Bringing the Ocean Home.

Of all Philip Henry Gosse’s works, the most successful was The Aquarium, in which he described his observations of coastal life and — a year after establishing the first public aquarium at the London Zoo — gave his readers instructions on how to build a miniature ocean of their very own.
A saltwater aquarium, he asserted, was the perfect way to get acquainted with the peculiar creatures of the ocean without having to descend into the depths using complicated diving equipment.
He was amused by a French zoologist, Henri Milne-Edwards, who stalked around at the bottom of the Mediterranean wearing a “water-tight dress, suitable spectacles, and a breathing tube” in order to take a closer look at the submarine world.
All this was so much easier to achieve, Gosse proclaimed, in the safe environment of one’s own four walls. In his many long-winded reports about his coastal excursions, Gosse told his readers that the aquarium was the objective, but that many obstacles still had to be overcome.
One’s relation with nature required a cautious and respectful approach, for its exploration was, in Gosse’s mind, a spiritual exercise.
For Gosse, religion and natural science went hand in hand: “it brings us, in some sense, into the presence of God”, he said, “or rather it gives us cognizance of Him, and reveals to us some of his essential attributes”.
Read on via Source: Bringing the Ocean Home – The Public Domain Review

The Green Goliath Grouper.

171103334-0a2208c9-976b-4f79-9459-fee9344d66cfPhotograph by David Doubilet, National Geographic
The German ichthyologist M.H.C. Lichtenstein described the goliath grouper as Serranus itajara in an 1822 publication regarding the natural history of Brazil.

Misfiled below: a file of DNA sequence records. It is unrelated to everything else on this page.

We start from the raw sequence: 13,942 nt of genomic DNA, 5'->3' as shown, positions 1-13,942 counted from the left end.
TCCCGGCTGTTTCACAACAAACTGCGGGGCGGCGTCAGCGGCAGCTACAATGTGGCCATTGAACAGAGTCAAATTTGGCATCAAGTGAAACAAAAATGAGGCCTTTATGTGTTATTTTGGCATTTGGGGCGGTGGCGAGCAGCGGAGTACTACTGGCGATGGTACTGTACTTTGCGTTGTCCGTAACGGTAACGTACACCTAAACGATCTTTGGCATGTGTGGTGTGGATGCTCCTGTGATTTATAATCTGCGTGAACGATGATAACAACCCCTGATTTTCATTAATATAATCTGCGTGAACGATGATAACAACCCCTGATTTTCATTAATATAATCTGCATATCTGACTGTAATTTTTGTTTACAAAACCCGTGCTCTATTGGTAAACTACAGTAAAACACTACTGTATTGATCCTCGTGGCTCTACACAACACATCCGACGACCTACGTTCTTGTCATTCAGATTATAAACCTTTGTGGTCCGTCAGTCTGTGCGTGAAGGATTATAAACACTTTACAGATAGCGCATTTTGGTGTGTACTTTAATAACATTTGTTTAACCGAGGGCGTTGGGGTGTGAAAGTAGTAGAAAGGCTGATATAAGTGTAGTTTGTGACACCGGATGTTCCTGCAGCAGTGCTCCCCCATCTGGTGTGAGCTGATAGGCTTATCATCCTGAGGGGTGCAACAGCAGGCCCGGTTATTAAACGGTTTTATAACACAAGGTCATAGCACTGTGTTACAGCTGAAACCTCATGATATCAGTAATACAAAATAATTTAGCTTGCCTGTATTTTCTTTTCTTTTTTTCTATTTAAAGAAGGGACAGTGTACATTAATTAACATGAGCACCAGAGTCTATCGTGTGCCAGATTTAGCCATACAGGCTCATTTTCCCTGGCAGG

In an 1884 work, “The fishes of the Florida Keys,” David Starr Jordan proposed the inclusion of the goliath grouper in Epinephelus (Bloch 1793) and this combination remains in use today. Of incidental note is the fact that various authors have incorrectly spelled the specific epithet “itajara” as “itaiara.”
The genus name comes from the Greek epinephelos translated as cloudy. Synonyms of E. itajara include Serranus guasa Poey 1860 and Serranus quinquefasciatus Bocourt 1868.
A number of authors treat the name Promicrops itajara as valid taxonomy for the goliath grouper.
The goliath grouper occurs in the western Atlantic Ocean from Florida south to Brazil, including the Gulf of Mexico and the Caribbean Sea.
It is also found in the eastern Atlantic Ocean, from Senegal to Congo although rare in the Canary Islands.
The species is also present in the eastern Pacific Ocean from the Gulf of California to Peru.
via National Geographic.

Last South African coelacanths threatened by oil exploration.

Coelacanths have remained almost unchanged for 420m years.
Photograph: Alamy Stock PhotoBright blue,
Older than dinosaurs and weighing as much as an average-sized man, coelacanths are the most endangered fish in South Africa and among the rarest in the world.
Barely 30 of these critically-endangered fish are known to exist off the east coast of South Africa, raising concern that a new oil exploration venture in the area could jeopardise their future.
Coelacanths, whose shape has remained almost unchanged for 420m years, captured world attention when the first living specimen was caught off the port city of East London in 1938.
This discovery was followed by the subsequent capture of several more off the Comoros islands in the early 1950s, confirming that coelacanths were definitely not extinct.Shelf Life: